Consumer staples bellwether Procter & Gamble (PG -0.07%) has been performing well despite the impact of heightened inflation. It recently reported another strong quarter to end fiscal 2022. However, management had some words of caution about the future. Investors should heed the warning.
A good quarter to end a good year
In Procter & Gamble's fiscal fourth quarter, it posted organic sales growth of 7%. That's pretty robust and was driven by the price increases that the company has been pushing through to consumers to deal with the inflation headwinds it is facing. Essentially, P&G's costs are going up, so it is charging more for its products, which is par for the course in the consumer staples space during periods like this. Basically, all of the company's peers are doing the exact same thing.
P&G has been doing particularly well in its effort to pass on costs, with a full-year fiscal 2022 organic sales gain of 7% as well. However, there was a material shift between fiscal Q3 and fiscal Q4. In the third quarter, the company was able to push through higher costs throughout its brand portfolio and get consumers to shift to higher-priced items while also seeing higher volume. That's pretty much a dream scenario for a company like P&G.
In the fiscal fourth quarter, however, the company raised prices but consumers did not move toward higher-price items. And, notably, volume fell one percentage point. In P&G's beauty business, consumers actually shifted toward less expensive items.
An important pivot
So given the volume decline and the hints that consumers are looking for cheaper options, it looks as if Procter & Gamble has pushed as hard as it can on the price front. Inflation is still quite high relative to recent history, so the company may have to start absorbing more of the cost impact. That, in turn, could result in weaker profit margin until either inflation abates or the company can push through more price hikes without materially upending its business. The other choice is to keep pushing price increases while accepting volume losses. That's not an unreasonable approach, but losing too much volume, which could also mean giving up market share, is also a big negative.
At present, management is guiding for fiscal 2023 organic sales growth between 3% and 5%, down notably from 7% in fiscal 2022. During the conference call, the company's CFO noted that it would be "naive" to assume that consumers aren't closely watching their spending. While consumers have so far been willing to pay more for products than historical trends would suggest, P&G is expecting elasticities (industry jargon for the willingness of consumers to pay more) to return to more normal levels.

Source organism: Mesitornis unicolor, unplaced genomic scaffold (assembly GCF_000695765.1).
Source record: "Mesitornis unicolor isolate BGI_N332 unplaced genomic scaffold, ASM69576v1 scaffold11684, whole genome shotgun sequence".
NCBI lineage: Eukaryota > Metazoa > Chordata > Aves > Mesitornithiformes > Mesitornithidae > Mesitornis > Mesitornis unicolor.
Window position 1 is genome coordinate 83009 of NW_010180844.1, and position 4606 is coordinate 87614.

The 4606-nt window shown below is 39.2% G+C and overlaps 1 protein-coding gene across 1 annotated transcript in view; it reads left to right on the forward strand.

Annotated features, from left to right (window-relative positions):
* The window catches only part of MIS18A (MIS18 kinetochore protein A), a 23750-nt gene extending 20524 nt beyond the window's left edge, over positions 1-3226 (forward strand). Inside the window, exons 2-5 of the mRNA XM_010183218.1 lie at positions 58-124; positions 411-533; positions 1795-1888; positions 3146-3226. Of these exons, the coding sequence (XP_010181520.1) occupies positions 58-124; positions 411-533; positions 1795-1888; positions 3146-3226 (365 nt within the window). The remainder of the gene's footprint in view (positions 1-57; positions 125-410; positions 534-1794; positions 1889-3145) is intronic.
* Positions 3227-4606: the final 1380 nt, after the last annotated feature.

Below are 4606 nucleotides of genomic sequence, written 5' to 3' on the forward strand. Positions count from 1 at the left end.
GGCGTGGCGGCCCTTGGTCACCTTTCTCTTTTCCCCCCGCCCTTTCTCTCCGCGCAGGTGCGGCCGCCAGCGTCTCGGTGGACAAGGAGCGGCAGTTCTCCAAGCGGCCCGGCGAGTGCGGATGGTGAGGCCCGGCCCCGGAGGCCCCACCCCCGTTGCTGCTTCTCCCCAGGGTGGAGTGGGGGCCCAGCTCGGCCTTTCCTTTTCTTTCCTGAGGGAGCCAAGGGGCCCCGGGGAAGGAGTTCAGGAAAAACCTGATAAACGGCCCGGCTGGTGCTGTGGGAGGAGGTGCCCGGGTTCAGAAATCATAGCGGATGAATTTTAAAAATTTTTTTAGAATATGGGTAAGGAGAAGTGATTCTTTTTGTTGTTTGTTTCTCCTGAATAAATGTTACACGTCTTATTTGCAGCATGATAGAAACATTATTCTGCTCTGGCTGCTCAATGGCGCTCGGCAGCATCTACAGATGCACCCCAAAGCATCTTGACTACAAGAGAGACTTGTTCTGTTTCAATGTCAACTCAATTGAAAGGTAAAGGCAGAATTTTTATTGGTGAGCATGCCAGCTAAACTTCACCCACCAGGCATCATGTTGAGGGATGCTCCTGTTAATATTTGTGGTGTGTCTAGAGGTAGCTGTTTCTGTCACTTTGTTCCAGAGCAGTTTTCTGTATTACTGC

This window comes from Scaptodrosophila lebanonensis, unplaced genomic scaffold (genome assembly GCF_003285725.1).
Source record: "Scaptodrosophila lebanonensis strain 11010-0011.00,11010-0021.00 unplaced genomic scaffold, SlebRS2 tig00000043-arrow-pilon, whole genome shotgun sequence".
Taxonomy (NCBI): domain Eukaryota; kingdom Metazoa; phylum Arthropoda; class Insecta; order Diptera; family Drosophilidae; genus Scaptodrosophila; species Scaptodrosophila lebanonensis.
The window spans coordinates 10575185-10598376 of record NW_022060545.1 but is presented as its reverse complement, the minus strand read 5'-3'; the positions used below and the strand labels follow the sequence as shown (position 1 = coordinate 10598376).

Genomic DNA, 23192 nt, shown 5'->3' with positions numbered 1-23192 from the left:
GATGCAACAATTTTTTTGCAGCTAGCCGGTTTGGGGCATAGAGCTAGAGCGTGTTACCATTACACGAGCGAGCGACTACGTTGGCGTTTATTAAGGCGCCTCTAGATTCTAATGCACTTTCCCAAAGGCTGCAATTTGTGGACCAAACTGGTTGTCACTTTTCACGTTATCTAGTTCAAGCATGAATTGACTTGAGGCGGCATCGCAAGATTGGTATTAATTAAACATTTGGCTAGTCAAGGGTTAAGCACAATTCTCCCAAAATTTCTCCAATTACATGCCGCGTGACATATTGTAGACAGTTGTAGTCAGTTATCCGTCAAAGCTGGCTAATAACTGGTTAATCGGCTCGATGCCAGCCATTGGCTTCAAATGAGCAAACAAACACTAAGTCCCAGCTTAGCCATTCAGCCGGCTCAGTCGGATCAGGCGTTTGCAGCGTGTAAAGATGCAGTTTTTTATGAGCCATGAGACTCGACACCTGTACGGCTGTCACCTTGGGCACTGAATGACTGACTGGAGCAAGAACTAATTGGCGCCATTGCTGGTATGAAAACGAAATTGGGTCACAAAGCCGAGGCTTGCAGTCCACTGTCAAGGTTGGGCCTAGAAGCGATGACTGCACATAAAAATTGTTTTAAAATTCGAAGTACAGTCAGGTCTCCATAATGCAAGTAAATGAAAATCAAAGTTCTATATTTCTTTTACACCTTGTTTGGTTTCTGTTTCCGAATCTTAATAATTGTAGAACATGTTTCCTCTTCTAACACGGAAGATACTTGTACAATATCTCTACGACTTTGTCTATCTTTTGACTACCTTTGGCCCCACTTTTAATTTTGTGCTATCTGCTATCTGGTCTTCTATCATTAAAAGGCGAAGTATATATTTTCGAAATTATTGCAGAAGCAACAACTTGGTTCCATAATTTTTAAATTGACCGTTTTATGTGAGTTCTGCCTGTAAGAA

To be fair, 3% to 5% organic sales growth is not bad. However, it still needs to be taken with a grain of salt because Procter & Gamble tends to operate at the higher end of the categories it serves. Management will tell you that it differentiates itself by offering better products, but selling more expensive goods also means that in really tough times, there's more risk of consumers trading down to save money. If there's a sudden shift in the economic fortunes of its customers, the company may not be able to achieve its goals.
Investors need to keep a close eye on P&G's organic sales results going forward, paying particular attention to the interplay between price hikes, volume, and sales mix (essentially, the shift toward higher- or lower-priced items in the company's own brand portfolio).
Still a great company
Dividend King Procter & Gamble isn't suddenly going to become a bad company because of these headwinds. However, it could go through a period when performance doesn't live up to the company's recent success. That's worth watching so you aren't surprised when the sine curve of business life inevitably turns lower. That, however, may actually provide long-term dividend investors with an opportunity to buy the stock at a discounted price if the shares trade materially lower.
However, there's still one more lesson here. If a company that has been excelling in the consumer products space is suddenly talking about weakness ahead, then the entire sector is probably starting to see a shift. If you own weaker-positioned consumer staples names, you might want to prepare yourself now for increasingly tough sales numbers.